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Chronic alcohol use affects therapeutic steady state plasma drug concentrations of stavudine, lamivudine and nevirapine in HIV-infected patients during 9 months follow up period: WHO AUDIT tool application

Godfrey S. Bbosa, David B. Kyegombe, William W. Anokbonggo, Muhammad Ntale, David Musoke, John Odda, Aloysius Lubega, Jasper Ogwal-Okeng.

Abstract
Chronic alcohol consumption is a common problem among the HIV-infected patients on HAART. The study determined the effect of chronic alcohol use on steady state plasma drug concentrations of stavudine (d4T), lamivudine (3TC) and nevirapine (NVP) in HIV-infected patients during the 9 months follow up period. It also determined whether there were some patients with undetectable plasma drug concentrations in their plasma during the follow up. A case control using repeated measures design with serial measurements model, where plasma drug concentrations were measured at 3 month intervals was used. Chronic alcohol-use using WHO AUDIT tool was used to screen patients. A total of 41 patients (21 alcohol group and 20 control group) were followed up for 9 months with blood sampling done at 3 month intervals. The Shimadzu Class-VPTM HPLC Chromatography data system version 6.1 equipment with UV detector was used to measure the plasma drug concentrations. Data was analyzed using SAS 2003 version 9.1 statistical package with repeated measures fixed the model and means were compared using the student t-test. The mean steady state plasma concentration of both d4T and 3TC in chronic alcohol use group were lower than in the control group all throughout the 9 months period of follow-up. The mean steady state plasma drug concentrations of NVP were higher in the alcohol group at 0 and 3 months and lower in the 6 and 9 months as compared to the control group. The mean total plasma NVP concentration was higher in the chronic alcohol group as compared to the control group and the difference was statistically significant (p≤0.05). However some patients had undetectable plasma drug concentrations despite of having ≥ 95 % adherence rate. Chronic alcohol use by the HIV-infected patients lowers the steady state plasma drug concentrations of d4T, 3TC and NVP in patients.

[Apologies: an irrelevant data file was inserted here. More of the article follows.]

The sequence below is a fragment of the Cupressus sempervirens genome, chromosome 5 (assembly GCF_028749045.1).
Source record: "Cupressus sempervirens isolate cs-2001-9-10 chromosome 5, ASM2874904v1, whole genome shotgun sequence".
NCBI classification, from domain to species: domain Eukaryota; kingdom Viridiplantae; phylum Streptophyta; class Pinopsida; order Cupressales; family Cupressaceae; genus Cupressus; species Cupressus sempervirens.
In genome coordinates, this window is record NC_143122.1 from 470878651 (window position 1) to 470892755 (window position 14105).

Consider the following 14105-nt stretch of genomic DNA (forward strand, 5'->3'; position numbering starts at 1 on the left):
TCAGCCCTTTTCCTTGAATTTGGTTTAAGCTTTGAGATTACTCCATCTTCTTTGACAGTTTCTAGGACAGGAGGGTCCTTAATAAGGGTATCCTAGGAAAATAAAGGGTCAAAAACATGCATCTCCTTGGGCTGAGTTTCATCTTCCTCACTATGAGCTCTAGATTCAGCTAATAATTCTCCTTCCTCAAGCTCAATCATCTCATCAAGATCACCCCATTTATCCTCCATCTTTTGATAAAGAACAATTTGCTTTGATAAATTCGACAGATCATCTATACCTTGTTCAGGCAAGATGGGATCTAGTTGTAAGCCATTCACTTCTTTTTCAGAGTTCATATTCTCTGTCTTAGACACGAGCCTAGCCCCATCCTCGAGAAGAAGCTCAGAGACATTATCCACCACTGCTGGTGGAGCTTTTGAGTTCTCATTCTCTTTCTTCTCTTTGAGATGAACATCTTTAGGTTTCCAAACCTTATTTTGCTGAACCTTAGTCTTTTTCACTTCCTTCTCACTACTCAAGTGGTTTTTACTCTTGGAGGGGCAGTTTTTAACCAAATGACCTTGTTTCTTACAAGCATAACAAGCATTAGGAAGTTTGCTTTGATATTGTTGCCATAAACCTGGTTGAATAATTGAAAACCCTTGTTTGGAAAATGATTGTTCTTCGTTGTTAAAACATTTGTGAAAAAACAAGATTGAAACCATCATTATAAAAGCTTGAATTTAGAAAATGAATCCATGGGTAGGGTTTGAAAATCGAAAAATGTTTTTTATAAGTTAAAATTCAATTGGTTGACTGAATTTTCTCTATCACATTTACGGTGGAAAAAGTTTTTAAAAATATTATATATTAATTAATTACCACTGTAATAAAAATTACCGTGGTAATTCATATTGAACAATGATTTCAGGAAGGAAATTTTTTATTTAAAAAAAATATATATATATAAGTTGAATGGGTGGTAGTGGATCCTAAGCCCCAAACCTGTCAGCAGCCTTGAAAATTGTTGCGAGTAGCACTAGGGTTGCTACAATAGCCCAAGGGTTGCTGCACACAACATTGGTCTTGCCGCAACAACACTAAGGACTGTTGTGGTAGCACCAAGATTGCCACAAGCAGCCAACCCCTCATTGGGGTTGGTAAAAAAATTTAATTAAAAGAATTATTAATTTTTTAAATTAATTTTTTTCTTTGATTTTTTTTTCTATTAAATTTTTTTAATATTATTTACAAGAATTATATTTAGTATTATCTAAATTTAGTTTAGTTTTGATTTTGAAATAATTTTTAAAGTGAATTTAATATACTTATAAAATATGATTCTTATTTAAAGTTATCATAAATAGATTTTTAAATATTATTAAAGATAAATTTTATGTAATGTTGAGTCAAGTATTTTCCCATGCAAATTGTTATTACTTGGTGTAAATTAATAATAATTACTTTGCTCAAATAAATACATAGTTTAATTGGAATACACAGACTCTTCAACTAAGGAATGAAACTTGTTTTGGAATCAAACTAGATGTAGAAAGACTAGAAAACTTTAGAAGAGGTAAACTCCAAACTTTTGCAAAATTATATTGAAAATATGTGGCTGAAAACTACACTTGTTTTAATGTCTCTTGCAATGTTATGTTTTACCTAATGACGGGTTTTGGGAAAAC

Key words: Chronic alcohol use, Therapeutic steady state plasma drug concentrations, HIV, d4T, 3TC, NVP



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